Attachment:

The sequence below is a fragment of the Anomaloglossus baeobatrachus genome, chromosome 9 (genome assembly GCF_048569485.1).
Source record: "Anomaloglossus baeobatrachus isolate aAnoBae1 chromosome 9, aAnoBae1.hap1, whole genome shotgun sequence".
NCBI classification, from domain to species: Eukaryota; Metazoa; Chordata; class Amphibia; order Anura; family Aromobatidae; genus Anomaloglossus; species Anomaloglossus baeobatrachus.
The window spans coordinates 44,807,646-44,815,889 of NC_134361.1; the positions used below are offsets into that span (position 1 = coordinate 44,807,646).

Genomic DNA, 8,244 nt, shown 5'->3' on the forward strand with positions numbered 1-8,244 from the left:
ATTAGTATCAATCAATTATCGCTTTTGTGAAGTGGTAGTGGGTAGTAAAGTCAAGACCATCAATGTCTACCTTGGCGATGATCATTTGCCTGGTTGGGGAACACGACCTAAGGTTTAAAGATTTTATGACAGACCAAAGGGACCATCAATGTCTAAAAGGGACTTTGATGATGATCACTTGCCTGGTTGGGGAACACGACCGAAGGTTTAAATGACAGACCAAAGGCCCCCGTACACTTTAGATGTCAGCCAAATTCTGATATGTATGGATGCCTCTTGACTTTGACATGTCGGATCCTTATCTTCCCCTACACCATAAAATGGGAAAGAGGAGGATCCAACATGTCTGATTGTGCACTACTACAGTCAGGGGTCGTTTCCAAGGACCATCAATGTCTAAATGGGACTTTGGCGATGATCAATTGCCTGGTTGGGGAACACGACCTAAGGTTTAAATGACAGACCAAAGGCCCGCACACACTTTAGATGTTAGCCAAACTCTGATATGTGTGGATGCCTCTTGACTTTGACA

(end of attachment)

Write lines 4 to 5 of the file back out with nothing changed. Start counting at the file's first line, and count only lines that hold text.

The window spans coordinates 44,807,646-44,815,889 of NC_134361.1; the positions used below are offsets into that span (position 1 = coordinate 44,807,646).

Genomic DNA, 8,244 nt, shown 5'->3' on the forward strand with positions numbered 1-8,244 from the left: